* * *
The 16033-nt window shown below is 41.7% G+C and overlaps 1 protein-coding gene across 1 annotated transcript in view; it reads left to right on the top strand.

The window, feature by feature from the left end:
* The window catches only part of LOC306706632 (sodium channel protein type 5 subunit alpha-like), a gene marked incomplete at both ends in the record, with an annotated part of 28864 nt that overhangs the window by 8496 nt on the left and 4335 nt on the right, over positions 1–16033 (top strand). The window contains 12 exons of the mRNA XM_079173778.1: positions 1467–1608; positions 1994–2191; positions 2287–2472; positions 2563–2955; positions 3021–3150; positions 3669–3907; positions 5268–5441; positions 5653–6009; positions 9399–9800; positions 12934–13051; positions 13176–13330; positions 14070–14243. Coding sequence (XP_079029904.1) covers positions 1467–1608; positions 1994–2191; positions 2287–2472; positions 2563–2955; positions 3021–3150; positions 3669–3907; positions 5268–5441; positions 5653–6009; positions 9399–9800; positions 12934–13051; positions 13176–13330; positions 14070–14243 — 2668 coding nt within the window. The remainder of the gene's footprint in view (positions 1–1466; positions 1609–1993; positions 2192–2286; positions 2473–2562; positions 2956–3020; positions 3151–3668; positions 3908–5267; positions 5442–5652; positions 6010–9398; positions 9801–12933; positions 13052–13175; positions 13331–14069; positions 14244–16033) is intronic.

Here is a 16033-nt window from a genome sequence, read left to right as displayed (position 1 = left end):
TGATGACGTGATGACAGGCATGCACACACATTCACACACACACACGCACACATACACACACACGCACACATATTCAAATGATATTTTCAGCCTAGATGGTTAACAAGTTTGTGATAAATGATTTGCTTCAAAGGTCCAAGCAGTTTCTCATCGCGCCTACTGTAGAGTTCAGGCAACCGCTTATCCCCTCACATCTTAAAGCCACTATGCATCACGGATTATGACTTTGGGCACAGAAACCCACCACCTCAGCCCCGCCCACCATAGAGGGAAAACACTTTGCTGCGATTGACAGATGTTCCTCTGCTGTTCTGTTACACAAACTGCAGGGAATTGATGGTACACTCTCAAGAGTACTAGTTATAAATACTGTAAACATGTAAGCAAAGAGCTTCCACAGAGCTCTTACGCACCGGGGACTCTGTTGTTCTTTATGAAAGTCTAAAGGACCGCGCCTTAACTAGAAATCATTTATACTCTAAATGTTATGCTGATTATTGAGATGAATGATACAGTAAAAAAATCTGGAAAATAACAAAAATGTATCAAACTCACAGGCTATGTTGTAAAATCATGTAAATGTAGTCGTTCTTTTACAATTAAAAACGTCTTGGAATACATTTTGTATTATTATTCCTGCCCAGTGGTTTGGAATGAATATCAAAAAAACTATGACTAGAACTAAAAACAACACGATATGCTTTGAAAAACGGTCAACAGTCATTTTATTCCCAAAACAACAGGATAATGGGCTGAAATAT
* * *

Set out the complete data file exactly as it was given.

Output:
The 16033-nt window shown below is 41.7% G+C and overlaps 1 protein-coding gene across 1 annotated transcript in view; it reads left to right on the top strand.

The window, feature by feature from the left end:
* The window catches only part of LOC306706632 (sodium channel protein type 5 subunit alpha-like), a gene marked incomplete at both ends in the record, with an annotated part of 28864 nt that overhangs the window by 8496 nt on the left and 4335 nt on the right, over positions 1–16033 (top strand). The window contains 12 exons of the mRNA XM_079173778.1: positions 1467–1608; positions 1994–2191; positions 2287–2472; positions 2563–2955; positions 3021–3150; positions 3669–3907; positions 5268–5441; positions 5653–6009; positions 9399–9800; positions 12934–13051; positions 13176–13330; positions 14070–14243. Coding sequence (XP_079029904.1) covers positions 1467–1608; positions 1994–2191; positions 2287–2472; positions 2563–2955; positions 3021–3150; positions 3669–3907; positions 5268–5441; positions 5653–6009; positions 9399–9800; positions 12934–13051; positions 13176–13330; positions 14070–14243 — 2668 coding nt within the window. The remainder of the gene's footprint in view (positions 1–1466; positions 1609–1993; positions 2192–2286; positions 2473–2562; positions 2956–3020; positions 3151–3668; positions 3908–5267; positions 5442–5652; positions 6010–9398; positions 9801–12933; positions 13052–13175; positions 13331–14069; positions 14244–16033) is intronic.

Here is a 16033-nt window from a genome sequence, read left to right as displayed (position 1 = left end):
TGATGACGTGATGACAGGCATGCACACACATTCACACACACACACGCACACATACACACACACGCACACATATTCAAATGATATTTTCAGCCTAGATGGTTAACAAGTTTGTGATAAATGATTTGCTTCAAAGGTCCAAGCAGTTTCTCATCGCGCCTACTGTAGAGTTCAGGCAACCGCTTATCCCCTCACATCTTAAAGCCACTATGCATCACGGATTATGACTTTGGGCACAGAAACCCACCACCTCAGCCCCGCCCACCATAGAGGGAAAACACTTTGCTGCGATTGACAGATGTTCCTCTGCTGTTCTGTTACACAAACTGCAGGGAATTGATGGTACACTCTCAAGAGTACTAGTTATAAATACTGTAAACATGTAAGCAAAGAGCTTCCACAGAGCTCTTACGCACCGGGGACTCTGTTGTTCTTTATGAAAGTCTAAAGGACCGCGCCTTAACTAGAAATCATTTATACTCTAAATGTTATGCTGATTATTGAGATGAATGATACAGTAAAAAAATCTGGAAAATAACAAAAATGTATCAAACTCACAGGCTATGTTGTAAAATCATGTAAATGTAGTCGTTCTTTTACAATTAAAAACGTCTTGGAATACATTTTGTATTATTATTCCTGCCCAGTGGTTTGGAATGAATATCAAAAAAACTATGACTAGAACTAAAAACAACACGATATGCTTTGAAAAACGGTCAACAGTCATTTTATTCCCAAAACAACAGGATAATGGGCTGAAATAT